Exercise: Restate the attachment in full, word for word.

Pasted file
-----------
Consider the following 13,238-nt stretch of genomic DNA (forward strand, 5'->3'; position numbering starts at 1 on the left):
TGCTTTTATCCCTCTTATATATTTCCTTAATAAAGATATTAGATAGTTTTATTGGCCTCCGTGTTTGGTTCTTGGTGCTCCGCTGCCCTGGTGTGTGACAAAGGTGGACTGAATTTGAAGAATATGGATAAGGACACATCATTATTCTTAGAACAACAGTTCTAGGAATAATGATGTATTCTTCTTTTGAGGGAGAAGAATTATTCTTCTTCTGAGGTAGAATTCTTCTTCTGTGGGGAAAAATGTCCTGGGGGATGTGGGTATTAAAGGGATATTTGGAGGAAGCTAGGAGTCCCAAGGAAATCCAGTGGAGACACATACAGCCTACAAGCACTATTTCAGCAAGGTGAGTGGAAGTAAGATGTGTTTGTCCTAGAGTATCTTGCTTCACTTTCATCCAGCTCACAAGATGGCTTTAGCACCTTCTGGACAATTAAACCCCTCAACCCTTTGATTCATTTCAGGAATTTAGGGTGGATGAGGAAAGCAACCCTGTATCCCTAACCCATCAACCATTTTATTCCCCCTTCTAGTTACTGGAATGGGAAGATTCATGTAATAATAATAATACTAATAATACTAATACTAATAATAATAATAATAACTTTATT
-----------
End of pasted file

Consider the following 13,238-nt stretch of genomic DNA (forward strand, 5'->3'; position numbering starts at 1 on the left):
TGCTTTTATCCCTCTTATATATTTCCTTAATAAAGATATTAGATAGTTTTATTGGCCTCCGTGTTTGGTTCTTGGTGCTCCGCTGCCCTGGTGTGTGACAAAGGTGGACTGAATTTGAAGAATATGGATAAGGACACATCATTATTCTTAGAACAACAGTTCTAGGAATAATGATGTATTCTTCTTTTGAGGGAGAAGAATTATTCTTCTTCTGAGGTAGAATTCTTCTTCTGTGGGGAAAAATGTCCTGGGGGATGTGGGTATTAAAGGGATATTTGGAGGAAGCTAGGAGTCCCAAGGAAATCCAGTGGAGACACATACAGCCTACAAGCACTATTTCAGCAAGGTGAGTGGAAGTAAGATGTGTTTGTCCTAGAGTATCTTGCTTCACTTTCATCCAGCTCACAAGATGGCTTTAGCACCTTCTGGACAATTAAACCCCTCAACCCTTTGATTCATTTCAGGAATTTAGGGTGGATGAGGAAAGCAACCCTGTATCCCTAACCCATCAACCATTTTATTCCCCCTTCTAGTTACTGGAATGGGAAGATTCATGTAATAATAATAATACTAATAATACTAATACTAATAATAATAATAATAACTTTATT